Reducing Anxiety: Panel Interviews

  1. Hello all,

    My issue is this: I am able to secure interviews with hospitals, but when it comes down to interviews, I freeze up! I feel that even when I prepare for the questions, in the moment I forget some of things I knew I wanted to express.
    I have a few interviews for new grad programs coming up next month and I have already had one of my first panel interviews. My problem is that I get very anxious when I'm in front of the panel (almost like public speaking), and during my first interview I was able to answer each question correctly but I could feel my voice shaking! I tried to give eye contact to all the members of the panel, but I also felt that they were scrutinizing me, as only one gave me a smile. Otherwise, I felt like I was back in nursing school getting grilled/marked in skills checks with their questions/clinical scenarios and after answering getting no sign of acknowledgement/only straight faces throughout the interview
    I love to talk to others outside in general and I am usually able to express my thoughts, but being in front of a panel is nerve-wracking, and I found myself not being able to express all that I was thinking without becoming anxious!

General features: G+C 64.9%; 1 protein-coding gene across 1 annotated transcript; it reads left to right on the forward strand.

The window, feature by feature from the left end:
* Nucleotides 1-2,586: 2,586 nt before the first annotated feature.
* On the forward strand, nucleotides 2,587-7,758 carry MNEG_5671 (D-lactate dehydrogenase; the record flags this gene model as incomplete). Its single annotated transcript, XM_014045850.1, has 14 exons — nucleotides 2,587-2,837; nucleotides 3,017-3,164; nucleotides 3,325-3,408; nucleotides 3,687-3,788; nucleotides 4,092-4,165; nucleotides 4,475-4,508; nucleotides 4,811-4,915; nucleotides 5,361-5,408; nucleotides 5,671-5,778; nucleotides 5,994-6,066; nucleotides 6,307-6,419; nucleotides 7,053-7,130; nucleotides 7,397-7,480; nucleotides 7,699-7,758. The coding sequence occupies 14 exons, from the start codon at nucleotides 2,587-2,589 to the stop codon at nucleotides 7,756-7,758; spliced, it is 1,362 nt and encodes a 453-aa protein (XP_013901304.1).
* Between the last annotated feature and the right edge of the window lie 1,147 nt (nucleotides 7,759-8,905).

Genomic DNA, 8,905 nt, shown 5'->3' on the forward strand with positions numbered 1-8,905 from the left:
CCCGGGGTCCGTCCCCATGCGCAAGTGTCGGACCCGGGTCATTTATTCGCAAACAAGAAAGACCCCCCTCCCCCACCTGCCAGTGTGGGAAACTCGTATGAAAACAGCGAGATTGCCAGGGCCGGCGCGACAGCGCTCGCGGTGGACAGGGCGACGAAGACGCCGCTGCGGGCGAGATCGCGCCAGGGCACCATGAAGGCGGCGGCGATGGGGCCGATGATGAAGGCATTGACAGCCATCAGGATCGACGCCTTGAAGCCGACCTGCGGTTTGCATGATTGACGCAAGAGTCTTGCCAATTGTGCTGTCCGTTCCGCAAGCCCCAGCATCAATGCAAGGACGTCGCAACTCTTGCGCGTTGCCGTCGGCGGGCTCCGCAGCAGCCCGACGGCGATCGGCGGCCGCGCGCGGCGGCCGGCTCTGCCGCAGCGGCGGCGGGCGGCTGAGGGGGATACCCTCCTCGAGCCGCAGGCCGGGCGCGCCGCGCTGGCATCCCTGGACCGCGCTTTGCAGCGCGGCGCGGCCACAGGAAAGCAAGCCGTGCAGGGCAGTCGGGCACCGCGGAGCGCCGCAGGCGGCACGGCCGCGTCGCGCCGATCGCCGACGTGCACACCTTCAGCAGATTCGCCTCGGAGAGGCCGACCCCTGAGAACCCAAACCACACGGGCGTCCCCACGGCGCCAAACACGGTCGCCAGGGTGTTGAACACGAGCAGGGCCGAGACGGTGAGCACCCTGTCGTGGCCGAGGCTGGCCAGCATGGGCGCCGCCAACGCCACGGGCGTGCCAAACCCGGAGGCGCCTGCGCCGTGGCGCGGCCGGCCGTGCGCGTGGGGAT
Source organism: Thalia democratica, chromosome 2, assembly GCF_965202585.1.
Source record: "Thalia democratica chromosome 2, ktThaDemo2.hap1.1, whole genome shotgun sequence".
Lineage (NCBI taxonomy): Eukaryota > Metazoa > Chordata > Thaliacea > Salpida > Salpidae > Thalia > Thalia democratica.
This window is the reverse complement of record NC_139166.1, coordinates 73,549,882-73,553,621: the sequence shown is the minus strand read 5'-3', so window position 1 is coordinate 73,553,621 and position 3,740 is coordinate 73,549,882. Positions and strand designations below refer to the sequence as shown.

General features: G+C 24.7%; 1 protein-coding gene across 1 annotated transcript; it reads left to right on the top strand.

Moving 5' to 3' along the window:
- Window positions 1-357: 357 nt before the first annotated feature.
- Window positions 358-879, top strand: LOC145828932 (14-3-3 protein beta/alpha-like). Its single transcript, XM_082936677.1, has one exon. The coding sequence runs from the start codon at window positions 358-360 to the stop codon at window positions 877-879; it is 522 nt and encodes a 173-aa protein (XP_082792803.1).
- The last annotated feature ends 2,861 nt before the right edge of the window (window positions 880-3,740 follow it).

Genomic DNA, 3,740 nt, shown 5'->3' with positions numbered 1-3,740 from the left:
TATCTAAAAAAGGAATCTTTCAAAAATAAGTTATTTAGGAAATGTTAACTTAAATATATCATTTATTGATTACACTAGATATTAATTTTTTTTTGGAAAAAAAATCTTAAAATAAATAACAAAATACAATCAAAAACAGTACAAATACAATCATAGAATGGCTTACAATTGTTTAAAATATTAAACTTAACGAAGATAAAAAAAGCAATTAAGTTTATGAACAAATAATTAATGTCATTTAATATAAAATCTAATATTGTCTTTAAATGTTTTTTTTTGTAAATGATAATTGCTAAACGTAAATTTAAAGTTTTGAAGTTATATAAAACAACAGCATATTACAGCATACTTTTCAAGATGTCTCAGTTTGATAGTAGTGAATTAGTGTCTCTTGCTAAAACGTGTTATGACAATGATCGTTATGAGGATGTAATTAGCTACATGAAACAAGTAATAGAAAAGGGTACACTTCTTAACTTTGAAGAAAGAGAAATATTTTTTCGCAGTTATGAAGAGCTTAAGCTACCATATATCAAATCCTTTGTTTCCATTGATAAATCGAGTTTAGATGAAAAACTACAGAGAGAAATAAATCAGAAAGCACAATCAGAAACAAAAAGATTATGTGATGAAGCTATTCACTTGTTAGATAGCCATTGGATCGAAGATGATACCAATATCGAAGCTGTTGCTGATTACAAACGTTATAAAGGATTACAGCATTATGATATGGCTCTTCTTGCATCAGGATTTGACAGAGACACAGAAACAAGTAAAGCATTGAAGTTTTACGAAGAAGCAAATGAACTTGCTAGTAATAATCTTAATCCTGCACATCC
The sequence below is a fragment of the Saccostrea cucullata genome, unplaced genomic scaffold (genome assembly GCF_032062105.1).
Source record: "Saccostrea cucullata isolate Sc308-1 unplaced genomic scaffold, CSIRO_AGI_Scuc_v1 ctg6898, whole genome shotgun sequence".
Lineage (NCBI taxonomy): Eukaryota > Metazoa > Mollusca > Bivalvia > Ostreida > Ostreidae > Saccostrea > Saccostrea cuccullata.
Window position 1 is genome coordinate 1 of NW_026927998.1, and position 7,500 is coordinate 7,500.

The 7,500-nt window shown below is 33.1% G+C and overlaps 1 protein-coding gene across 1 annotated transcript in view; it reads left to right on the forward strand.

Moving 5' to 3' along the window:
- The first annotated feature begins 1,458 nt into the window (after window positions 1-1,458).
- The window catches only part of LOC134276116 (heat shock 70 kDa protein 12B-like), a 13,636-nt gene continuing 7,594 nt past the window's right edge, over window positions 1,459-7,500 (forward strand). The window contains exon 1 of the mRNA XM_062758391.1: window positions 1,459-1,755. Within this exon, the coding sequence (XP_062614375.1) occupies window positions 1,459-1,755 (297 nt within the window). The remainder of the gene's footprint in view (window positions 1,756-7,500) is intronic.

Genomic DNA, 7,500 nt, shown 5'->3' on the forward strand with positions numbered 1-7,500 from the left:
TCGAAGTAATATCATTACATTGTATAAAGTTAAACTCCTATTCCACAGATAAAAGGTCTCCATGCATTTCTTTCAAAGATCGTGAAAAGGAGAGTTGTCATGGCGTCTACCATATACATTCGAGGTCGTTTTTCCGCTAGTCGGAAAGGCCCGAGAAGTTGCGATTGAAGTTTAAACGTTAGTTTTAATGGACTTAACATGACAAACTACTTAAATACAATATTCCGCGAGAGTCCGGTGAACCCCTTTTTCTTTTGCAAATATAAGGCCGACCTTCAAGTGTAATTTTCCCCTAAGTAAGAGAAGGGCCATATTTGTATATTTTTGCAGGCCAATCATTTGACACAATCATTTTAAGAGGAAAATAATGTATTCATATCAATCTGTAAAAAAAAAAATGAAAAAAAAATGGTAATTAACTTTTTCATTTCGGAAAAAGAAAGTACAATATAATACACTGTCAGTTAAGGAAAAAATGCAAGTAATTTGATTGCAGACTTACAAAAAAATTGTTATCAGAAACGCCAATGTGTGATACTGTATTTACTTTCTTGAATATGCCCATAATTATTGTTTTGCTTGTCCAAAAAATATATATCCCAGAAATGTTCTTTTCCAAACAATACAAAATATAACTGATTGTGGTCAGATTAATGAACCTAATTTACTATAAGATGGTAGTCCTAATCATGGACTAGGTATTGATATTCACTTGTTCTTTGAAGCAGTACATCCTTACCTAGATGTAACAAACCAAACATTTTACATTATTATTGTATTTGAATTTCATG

Has anyone had a similar experience during panel interviews, or ways they have overcome this? I don't want my weakness of interviewing preventing me from getting that first job as a new graduate!
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  2. 1 Comments

  3. by   Ruby Vee
    OK, I hate panel interviews too. I hate it has the applicant, I hate it as a member of the panel. These things are rarely planned well (or at all). Often what happens is that the manager runs through the unit just before the interview, dragging any nurse she can find in to comprise the "panel." ARRRRGH!

    The thing to remember is that the panel is just trying to find someone they like and want to work with. You're not there to show how smart you are; you're there to show that you're teachable, that you'll be a good co-worker (show up for work when you're supposed to, stay until you're relieved and pay attention to work while AT work) and not too much of a pain in the posterior to them. They're looking for obvious things to disqualify you: the applicant who was sure that everyone who had sex before marriage was going to hell (don't ask me how THAT came up because I really don't know!), the applicant who was resistent to working nights, weekends and holidays because she "had a life," the applicant who applied for 12 hour shifts but needed four hours off every Tuesday from 10-2 to coach soccer, the applicant who came in wearing one black shoe and one brown one who swore up and down he had great attention to detail, the applicant who argued . . . you get the drift. Come in neat, clean and reasonably well put together and you'll look positively stellar compared to some of the applicants I've seen get past HR!

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